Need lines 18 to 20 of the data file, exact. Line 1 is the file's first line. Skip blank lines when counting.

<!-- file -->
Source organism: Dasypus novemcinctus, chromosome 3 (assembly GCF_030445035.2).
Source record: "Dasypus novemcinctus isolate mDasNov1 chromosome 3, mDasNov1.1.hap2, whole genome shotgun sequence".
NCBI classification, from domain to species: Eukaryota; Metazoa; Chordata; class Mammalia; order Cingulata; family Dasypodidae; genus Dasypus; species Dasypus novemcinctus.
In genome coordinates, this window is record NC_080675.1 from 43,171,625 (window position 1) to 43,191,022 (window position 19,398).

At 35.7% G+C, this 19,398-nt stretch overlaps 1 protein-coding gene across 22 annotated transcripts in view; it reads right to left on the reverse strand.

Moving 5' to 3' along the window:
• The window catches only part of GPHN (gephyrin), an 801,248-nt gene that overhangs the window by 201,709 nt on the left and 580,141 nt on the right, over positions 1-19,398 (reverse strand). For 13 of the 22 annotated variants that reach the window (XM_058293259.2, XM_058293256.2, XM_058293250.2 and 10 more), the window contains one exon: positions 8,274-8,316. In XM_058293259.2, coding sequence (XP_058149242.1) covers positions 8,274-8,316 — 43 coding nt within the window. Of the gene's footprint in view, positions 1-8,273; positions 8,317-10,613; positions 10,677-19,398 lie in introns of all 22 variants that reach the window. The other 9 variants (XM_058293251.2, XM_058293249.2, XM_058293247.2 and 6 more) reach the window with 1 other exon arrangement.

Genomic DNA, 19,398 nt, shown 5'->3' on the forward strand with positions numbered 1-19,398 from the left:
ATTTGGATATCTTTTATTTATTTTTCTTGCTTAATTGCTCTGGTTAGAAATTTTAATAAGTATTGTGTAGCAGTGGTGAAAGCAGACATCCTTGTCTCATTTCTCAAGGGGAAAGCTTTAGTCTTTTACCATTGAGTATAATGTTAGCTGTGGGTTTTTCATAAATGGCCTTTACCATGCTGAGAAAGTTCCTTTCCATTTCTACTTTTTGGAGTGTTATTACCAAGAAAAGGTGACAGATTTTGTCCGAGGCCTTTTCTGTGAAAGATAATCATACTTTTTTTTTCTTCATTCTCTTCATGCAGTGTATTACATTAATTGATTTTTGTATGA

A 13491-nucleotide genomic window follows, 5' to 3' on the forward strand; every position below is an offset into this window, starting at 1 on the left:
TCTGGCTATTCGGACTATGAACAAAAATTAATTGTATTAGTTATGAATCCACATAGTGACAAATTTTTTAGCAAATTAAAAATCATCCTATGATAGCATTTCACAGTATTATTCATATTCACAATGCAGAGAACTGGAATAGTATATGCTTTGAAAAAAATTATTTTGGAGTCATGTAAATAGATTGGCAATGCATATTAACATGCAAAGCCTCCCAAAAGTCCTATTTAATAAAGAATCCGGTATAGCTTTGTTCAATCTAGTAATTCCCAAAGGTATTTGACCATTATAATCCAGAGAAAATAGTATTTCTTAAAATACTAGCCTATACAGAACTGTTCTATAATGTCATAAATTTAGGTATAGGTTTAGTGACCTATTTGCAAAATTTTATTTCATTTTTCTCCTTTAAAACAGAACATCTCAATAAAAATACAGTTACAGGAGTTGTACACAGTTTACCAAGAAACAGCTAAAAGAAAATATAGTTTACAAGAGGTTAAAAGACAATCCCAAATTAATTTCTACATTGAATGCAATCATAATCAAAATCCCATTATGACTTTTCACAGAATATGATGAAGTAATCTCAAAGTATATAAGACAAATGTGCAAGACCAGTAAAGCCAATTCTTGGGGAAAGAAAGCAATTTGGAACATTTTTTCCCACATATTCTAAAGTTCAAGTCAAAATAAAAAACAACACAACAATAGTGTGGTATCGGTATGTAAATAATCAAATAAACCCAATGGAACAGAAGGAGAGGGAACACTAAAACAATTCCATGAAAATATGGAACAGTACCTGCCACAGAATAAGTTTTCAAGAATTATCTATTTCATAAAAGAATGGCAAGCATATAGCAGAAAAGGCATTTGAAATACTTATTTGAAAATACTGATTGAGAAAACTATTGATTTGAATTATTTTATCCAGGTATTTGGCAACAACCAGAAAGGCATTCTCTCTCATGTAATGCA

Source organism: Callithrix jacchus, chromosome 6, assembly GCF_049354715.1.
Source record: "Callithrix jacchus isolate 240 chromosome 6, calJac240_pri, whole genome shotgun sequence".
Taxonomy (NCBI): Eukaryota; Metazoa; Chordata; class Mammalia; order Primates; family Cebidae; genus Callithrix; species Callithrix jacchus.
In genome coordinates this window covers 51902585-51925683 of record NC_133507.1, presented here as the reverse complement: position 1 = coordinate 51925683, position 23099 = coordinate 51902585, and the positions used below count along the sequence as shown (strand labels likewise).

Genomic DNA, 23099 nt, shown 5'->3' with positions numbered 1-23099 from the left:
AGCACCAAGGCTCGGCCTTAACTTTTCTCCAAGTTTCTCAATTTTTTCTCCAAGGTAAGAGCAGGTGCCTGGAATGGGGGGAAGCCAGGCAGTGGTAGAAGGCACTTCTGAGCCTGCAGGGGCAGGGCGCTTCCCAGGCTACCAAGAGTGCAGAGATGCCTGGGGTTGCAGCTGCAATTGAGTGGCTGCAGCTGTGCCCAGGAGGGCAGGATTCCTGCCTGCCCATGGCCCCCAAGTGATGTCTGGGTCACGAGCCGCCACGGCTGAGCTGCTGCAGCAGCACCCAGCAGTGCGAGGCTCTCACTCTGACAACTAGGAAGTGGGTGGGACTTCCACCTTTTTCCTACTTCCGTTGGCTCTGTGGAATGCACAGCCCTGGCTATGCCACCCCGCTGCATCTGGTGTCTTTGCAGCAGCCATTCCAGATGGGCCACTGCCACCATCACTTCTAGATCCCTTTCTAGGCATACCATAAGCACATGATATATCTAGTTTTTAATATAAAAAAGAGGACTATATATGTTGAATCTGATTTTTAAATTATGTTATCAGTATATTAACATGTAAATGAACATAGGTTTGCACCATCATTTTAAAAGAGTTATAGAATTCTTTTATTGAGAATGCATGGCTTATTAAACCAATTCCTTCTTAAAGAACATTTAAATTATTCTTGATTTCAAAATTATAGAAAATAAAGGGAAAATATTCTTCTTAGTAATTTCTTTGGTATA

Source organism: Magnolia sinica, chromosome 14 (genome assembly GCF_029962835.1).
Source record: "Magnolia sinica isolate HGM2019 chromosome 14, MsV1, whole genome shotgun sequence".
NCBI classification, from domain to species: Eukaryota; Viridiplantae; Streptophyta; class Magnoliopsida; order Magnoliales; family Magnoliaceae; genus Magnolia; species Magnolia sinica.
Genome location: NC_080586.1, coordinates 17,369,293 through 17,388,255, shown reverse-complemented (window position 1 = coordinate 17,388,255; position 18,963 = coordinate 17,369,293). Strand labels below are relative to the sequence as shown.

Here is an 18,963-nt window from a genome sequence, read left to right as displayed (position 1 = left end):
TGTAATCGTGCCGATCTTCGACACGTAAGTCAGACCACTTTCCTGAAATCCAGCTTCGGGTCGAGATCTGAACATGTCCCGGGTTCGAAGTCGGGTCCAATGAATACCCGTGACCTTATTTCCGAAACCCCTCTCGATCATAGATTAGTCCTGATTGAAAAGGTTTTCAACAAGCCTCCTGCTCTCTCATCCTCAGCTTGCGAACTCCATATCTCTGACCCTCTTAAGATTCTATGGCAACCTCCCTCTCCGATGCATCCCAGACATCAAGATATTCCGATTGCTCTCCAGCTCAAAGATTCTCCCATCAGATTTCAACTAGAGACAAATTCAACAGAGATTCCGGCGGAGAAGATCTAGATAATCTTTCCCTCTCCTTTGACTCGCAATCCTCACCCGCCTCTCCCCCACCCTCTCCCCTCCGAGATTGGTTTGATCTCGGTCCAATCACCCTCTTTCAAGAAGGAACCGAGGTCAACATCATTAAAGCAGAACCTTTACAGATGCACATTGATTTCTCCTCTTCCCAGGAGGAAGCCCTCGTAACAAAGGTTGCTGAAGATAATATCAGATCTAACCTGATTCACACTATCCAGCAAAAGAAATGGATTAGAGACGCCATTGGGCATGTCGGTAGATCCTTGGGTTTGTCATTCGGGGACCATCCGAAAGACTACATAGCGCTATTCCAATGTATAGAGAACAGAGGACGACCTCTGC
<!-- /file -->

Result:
Source organism: Magnolia sinica, chromosome 14 (genome assembly GCF_029962835.1).
Source record: "Magnolia sinica isolate HGM2019 chromosome 14, MsV1, whole genome shotgun sequence".
NCBI classification, from domain to species: Eukaryota; Viridiplantae; Streptophyta; class Magnoliopsida; order Magnoliales; family Magnoliaceae; genus Magnolia; species Magnolia sinica.